Only now, hours later, has Malkia Nachum started to tremble at Thursday morning’s close call, when a rocket sailed over her Netivot home and lodged in the exterior stone wall on the edge of her back patio.
“I know that we were saved by a miracle, and not just any miracle, a big miracle,” she said as she at on her front patio unfazed by the summer sun.
She had just finished explaining to the police how the morning events unfolded and the damage the rocket caused to her yard.
Pausing to drink juice, she repeated the story for The Jerusalem Post
. Her hair was pulled back in a cap. Her two small grandchildren played by her feet and at times, the girls, ages four and five, climbed into her lap as she spoke.
At 9 a.m. there was a warning siren that sent her family racing for the safe room, Nachum said.
The only one who stayed in the house was her 22-year-old son, who was in the shower.
“We heard a loud noise, so strong that we felt that ground move. Our bodies shook from the impact,” she said.
“I felt that it was close,” she said, but it never occurred to her that it had hit just outside.
After waiting for a bit, she left the protected room and immediately smelled smoke.
“I thought it [the rocket] had fallen in the neighborhood. I called my brother and the police. I said there is a smell of smoke, and I do not know where it comes from,” Nachum recalled.
But it was her son, who saw where the rocket landed from the bathroom window.
Immediately her 21-year old daughter started to shake. Later, she was treated for shock.
“But only now am I feeling it,” Nachum said.
Normally at that time in the morning, she said, she would have five small children in the pre-nursery school that she runs out of her home.
In the side yard, the toys were all neatly lined up on a green plastic grass tarp, including blue plastic rocking horses and red and yellow wheel barrows.
But on Tuesday, she closed the pre-nursery until the end of the war with Gaza, following municipal orders.
On Monday, the day before it closed, a warning siren rang out just as the five small children were sleeping.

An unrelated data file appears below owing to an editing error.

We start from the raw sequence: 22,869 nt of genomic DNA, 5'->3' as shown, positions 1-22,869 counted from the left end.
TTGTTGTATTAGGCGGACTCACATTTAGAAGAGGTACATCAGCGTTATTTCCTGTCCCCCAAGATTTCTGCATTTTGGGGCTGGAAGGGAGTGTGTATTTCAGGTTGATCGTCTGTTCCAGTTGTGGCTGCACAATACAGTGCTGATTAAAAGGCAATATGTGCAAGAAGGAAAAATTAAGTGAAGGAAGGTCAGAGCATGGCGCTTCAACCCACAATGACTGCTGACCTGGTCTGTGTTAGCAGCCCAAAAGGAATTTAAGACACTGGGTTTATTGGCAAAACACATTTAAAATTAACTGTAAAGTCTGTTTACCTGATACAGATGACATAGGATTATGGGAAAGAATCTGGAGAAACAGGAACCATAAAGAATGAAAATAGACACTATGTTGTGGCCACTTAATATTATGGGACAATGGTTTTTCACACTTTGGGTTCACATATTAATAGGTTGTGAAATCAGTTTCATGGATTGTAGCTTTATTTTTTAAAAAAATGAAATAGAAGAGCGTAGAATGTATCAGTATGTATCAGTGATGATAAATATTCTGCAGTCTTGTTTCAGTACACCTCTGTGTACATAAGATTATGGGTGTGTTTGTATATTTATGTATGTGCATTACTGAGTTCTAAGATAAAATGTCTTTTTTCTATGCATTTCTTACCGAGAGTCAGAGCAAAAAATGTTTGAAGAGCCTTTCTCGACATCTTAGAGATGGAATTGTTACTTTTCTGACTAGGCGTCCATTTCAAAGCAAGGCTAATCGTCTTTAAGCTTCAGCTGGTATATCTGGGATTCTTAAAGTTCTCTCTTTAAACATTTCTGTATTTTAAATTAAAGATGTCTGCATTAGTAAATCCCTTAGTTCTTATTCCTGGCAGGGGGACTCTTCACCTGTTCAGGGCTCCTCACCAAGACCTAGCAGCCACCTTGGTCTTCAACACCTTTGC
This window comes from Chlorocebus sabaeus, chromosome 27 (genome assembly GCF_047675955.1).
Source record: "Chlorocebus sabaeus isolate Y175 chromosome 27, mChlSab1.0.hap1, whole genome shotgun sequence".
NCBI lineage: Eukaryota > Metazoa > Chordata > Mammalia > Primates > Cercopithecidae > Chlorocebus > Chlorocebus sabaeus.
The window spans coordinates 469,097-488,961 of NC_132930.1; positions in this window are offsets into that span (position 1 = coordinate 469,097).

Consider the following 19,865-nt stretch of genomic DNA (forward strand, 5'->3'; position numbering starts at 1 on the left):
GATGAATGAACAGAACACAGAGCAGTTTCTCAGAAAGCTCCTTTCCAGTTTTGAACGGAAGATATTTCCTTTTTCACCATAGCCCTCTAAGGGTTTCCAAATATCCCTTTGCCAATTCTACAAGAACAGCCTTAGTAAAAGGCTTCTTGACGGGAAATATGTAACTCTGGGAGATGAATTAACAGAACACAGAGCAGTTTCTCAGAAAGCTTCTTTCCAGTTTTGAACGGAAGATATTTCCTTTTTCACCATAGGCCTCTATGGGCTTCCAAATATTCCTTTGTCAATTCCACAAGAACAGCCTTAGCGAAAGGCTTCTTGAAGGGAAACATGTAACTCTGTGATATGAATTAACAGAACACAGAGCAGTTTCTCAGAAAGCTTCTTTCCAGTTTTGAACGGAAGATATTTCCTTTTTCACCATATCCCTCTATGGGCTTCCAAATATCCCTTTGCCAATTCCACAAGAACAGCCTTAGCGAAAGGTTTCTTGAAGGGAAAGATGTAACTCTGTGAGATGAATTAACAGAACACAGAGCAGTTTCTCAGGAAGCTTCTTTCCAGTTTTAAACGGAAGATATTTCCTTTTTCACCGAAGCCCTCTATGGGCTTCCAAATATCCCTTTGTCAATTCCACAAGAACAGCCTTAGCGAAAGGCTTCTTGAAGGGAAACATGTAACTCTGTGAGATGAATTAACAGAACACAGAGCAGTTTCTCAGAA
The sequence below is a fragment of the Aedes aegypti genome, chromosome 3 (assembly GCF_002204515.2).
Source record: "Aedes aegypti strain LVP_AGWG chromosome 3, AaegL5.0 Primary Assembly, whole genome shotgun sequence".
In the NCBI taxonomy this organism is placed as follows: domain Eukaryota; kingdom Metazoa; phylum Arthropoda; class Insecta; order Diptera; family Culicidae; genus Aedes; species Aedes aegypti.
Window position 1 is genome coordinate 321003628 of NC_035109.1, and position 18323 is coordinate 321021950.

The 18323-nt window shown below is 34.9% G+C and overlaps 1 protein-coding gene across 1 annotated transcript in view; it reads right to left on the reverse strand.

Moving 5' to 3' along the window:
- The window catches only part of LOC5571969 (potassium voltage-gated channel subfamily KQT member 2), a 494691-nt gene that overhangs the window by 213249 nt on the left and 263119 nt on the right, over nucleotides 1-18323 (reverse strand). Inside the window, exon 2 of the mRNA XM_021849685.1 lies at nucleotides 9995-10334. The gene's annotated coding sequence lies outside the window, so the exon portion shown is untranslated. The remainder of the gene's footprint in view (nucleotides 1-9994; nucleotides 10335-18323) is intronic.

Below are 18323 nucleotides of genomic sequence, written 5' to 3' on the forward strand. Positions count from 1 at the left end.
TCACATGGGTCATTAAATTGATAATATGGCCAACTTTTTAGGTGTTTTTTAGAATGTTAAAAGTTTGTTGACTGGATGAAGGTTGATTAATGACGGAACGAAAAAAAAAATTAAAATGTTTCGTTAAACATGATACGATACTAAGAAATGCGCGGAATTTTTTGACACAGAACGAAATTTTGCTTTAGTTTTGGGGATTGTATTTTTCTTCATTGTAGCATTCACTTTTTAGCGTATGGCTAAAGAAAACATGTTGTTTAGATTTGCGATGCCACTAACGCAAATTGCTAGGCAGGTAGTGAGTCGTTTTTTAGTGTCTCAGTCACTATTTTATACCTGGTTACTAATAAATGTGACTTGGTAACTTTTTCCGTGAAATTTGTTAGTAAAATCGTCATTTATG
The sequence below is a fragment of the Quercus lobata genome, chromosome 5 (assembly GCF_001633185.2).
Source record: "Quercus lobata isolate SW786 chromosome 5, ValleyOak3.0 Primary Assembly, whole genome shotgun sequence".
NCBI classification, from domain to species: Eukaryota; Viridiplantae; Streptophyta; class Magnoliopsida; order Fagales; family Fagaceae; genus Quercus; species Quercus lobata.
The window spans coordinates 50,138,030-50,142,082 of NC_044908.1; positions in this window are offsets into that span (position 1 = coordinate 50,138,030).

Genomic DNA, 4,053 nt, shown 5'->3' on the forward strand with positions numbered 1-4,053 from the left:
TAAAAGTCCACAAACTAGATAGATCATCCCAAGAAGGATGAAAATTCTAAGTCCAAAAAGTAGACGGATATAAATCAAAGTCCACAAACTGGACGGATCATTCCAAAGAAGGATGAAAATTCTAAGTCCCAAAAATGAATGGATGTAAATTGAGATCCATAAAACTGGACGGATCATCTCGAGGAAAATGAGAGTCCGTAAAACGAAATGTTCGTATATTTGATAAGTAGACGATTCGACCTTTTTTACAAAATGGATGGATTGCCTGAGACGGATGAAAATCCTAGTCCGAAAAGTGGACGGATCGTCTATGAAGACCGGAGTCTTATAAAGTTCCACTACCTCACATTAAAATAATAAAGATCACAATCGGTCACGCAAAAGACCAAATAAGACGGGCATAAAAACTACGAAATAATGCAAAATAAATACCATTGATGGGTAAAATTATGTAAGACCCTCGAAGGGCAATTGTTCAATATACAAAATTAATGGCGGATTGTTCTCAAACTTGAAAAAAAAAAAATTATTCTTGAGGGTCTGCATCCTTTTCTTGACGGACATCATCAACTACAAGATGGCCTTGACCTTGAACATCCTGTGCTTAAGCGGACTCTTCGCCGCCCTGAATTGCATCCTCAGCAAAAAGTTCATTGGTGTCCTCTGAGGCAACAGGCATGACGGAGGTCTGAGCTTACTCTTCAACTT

“They screamed and cried as we brought them to the protected room,” Nachum said.
Now as she sits outside her home, she imagines the worst – how the rocket could have hurt the children, or how it could have split her home in two.
“It came so close to doing that,” she said.
The explosion took her back decades, to when she was 18 and ammunition exploded in a shed while her 13-year-old brother was inside.
“I saw him burning. He died three weeks later,” she said. “I can still hear the sound of that explosion in my ear.”
Now, she said, she is reliving both the morning’s experience and the trauma of her brother’s death so many years ago.
Hers was not the only miracle of the day.
In a kibbutz on the Gaza border, Orly Schuster was with her husband in the supermarket at 5:30 p.m. when a warning siren rang out.
“We ran out to the nearby shelter, but the rocket exploded before we could make it there,” she said.
As they stood outside the supermarket, they saw smoke rising and there was a strong smell of something burning, she recalled.
The rocket exploded mid-air above a pre-nursery on the kibbutz and struck a short distance away from the building.
Luckily, she said, the pre-nursery had ended its day at 4 p.m., just an hour-and-a-half earlier, and the area was empty.
“I do not want to think what would have happened if it had been earlier in the day,” Schuster said.
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